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Access denied This website is using a security service to protect itself from online attacks. He had a small group of people with unquestionable loyalty. President Donald Trump appears at a rally in South Carolina in February. President Donald Trump, increasingly nervous about the direction of his campaign as he struggles in general election polls, is considering bringing back more loyal aides from his successful campaign in 2016, according to five Republicans who speak to the president. He wants lobbyist David Urban, a former senior adviser who was pivotal in helping him win Pennsylvania, to play a more prominent role. The campaign just hired senior advisers Jason Miller to focus on overall strategy and coordinate between the campaign and White House and Boris Epshteyn to be strategic adviser for coalitions. And officials have mentioned bringing back lobbyist Bryan Lanza, who was former deputy communications director, too.
Trump is increasingly concerned that his reelection prospects could be slipping away and wants to bring in staffers he trusts from his original scrappy campaign, the Republicans say. Trump remains frustrated about the leadership of campaign manager Brad Parscale, himself a 2016 loyalist who served as digital strategist and is now running his first presidential campaign, the five Republicans say. Specifically, the president has continued to complain that Parscale is burning through too much money too quickly, two of the people say. Republicans, who previously worked at the White House. The five Republicans, who share many of Trump’s concerns about the campaign, spoke on condition of anonymity to avoid upsetting the president. With less than five months left before the election, polls show Trump lagging behind presumptive Democratic nominee Joe Biden in most national polls.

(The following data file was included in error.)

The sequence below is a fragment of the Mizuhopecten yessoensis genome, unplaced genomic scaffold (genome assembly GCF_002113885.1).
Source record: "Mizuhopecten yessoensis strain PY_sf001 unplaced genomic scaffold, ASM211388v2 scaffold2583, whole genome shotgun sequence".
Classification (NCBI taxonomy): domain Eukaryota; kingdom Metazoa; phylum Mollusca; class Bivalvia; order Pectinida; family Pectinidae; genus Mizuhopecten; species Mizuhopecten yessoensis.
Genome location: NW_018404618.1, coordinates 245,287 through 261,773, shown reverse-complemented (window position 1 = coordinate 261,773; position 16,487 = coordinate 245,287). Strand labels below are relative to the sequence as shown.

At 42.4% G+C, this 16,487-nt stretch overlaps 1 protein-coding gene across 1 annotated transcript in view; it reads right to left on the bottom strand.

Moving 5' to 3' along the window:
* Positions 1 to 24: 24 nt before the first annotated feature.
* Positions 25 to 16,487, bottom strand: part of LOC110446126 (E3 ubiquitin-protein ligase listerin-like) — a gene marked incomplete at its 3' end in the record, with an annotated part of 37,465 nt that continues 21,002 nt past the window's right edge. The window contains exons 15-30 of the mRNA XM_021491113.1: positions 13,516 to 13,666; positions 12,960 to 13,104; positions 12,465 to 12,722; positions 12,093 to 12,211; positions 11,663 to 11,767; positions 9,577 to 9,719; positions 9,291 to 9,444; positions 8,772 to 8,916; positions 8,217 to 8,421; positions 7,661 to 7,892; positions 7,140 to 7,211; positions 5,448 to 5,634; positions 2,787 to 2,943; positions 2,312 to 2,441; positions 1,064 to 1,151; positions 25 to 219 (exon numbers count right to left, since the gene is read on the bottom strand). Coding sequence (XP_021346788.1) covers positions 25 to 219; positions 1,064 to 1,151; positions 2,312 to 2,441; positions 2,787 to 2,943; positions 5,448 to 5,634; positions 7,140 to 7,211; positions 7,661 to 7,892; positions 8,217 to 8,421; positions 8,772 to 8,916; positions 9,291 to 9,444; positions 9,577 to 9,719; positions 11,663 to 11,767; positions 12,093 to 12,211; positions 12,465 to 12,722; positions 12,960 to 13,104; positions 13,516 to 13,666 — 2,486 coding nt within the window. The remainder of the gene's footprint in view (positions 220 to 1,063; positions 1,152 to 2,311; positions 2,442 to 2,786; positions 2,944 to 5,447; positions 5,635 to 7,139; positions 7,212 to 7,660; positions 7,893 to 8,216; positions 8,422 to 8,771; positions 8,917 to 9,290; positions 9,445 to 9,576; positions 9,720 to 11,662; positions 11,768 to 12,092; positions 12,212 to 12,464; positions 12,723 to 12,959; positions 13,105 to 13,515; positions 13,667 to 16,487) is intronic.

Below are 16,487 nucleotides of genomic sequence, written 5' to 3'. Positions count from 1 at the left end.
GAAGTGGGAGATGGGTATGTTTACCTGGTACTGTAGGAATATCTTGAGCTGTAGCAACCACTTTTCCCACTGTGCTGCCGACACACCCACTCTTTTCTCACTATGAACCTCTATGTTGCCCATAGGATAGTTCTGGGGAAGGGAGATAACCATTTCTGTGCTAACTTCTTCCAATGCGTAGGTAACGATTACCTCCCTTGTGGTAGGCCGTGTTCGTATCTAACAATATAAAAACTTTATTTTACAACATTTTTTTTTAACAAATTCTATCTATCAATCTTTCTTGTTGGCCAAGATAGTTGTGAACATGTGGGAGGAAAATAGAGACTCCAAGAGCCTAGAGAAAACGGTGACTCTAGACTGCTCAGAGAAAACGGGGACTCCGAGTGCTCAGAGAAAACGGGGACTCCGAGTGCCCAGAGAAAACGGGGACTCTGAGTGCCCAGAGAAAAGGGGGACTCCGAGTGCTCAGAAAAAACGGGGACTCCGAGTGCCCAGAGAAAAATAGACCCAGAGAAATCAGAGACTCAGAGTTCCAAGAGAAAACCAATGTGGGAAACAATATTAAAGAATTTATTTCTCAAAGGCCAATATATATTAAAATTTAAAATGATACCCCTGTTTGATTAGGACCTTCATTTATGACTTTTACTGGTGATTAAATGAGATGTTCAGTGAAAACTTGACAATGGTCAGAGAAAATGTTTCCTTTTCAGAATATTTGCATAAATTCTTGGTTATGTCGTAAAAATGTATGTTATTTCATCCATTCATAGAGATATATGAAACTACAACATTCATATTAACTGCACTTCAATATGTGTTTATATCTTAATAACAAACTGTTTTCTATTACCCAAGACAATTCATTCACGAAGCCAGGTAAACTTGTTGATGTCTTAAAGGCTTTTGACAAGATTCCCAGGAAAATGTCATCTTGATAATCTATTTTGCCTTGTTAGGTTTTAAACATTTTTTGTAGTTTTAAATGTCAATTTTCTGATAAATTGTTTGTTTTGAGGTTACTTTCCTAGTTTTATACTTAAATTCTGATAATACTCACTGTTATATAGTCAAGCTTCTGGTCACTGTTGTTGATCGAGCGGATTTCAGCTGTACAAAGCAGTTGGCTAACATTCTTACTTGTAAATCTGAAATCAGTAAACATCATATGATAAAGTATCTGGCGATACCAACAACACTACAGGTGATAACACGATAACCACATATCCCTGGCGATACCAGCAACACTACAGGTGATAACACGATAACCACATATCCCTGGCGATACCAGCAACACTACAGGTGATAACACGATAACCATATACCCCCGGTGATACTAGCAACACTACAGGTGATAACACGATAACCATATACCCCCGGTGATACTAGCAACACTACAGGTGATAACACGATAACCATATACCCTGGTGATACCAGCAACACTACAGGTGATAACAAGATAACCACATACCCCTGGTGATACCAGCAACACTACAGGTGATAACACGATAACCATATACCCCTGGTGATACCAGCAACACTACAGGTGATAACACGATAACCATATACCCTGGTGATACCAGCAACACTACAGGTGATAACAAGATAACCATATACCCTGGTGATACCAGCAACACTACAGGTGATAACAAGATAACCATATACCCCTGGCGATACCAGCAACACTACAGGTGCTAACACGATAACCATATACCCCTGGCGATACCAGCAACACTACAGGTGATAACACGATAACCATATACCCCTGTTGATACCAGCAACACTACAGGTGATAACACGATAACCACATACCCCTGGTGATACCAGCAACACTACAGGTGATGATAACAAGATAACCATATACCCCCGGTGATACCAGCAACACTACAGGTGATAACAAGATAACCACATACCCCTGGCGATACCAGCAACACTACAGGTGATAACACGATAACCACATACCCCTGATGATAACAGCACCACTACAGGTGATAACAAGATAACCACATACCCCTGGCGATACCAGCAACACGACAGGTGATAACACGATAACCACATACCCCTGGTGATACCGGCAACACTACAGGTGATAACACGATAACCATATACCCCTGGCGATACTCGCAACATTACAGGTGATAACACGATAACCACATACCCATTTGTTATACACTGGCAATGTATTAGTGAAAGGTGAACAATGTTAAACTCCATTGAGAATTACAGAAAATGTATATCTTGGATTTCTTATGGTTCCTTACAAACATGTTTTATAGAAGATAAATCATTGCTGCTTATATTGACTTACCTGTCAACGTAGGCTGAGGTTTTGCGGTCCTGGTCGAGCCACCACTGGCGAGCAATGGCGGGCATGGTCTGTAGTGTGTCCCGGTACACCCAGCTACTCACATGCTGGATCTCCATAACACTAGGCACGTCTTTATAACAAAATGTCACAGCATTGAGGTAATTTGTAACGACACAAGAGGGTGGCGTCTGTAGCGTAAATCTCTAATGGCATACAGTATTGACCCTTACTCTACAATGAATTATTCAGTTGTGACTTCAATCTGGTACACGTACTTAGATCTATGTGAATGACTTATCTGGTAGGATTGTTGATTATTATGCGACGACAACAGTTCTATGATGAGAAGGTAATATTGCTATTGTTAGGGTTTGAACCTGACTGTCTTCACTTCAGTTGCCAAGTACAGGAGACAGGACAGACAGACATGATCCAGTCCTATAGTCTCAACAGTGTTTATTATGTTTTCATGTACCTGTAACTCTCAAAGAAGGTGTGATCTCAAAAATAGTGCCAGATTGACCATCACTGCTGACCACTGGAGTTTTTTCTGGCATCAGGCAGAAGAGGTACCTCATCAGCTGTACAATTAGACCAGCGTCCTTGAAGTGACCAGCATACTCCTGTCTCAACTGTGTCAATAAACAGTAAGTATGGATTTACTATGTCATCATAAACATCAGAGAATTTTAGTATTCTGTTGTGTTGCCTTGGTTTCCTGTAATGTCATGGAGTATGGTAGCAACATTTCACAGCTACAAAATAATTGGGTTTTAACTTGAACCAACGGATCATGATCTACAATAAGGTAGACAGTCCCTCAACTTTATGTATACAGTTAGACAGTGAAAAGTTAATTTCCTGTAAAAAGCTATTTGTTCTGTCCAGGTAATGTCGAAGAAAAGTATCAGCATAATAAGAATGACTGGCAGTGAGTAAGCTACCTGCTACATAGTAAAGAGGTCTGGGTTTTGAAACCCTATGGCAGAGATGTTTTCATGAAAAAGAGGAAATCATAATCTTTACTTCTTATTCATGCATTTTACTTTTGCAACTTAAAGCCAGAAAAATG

And his standing has fallen in many key states, such as Ohio and Iowa, and even in traditionally red states, such as Arizona and Georgia, in both public and campaign polls. He also disputed concerns about polling. Some Trump aides are counting on the fact that the president often seems to defy expectations — just as he did when he prevailed against Hillary Clinton in 2016 — and downplayed his musings about bringing back 2016 staffers. It’s unlikely that hiring a handful of 2016 staffers will fundamentally change the campaign unless they take on top-level jobs at headquarters, but they could help the president’s prospects in pivotal states. The campaign, with staff spread out across the country, already is nearing 1,000 people. Trump allies had expected the president to run on a booming stock market, rising wages and continued job growth, but acknowledge he’s lost ground since the start of the year with one crisis after another: The administration’s sluggish response to the coronavirus pandemic left states without medical supplies and tests early in the crisis. And Trump regularly straying from his own message causes other problems, they say. Last month, for instance, he repeatedly suggested without any evidence that MSNBC host Joe Scarborough had committed murder as a congressman in Florida in 2001.
He refuses to acknowledge his own weaknesses. Parscale and Jared Kushner, the president’s son-in-law and White House senior adviser who plays a leading role at the campaign, have been making staff changes over the past few months but the intensity has grown in the last couple of weeks, the Republicans say. At the campaign, Bill Stepien, a top adviser in 2016, was recently promoted to deputy campaign manager. Justin Clark, another longtime adviser, is helping to spearhead the GOP legal fight over voting rules. Corey Lewandowski and David Bossie, two former top aides, are spending more and more time with the president at the White House. In May, the two warned Trump that he needed to do something to fix his standing in swing states. Bossie was spotted with Trump two days in a row in late May — on a Sunday at Trump National Golf Club in Sterling, Va.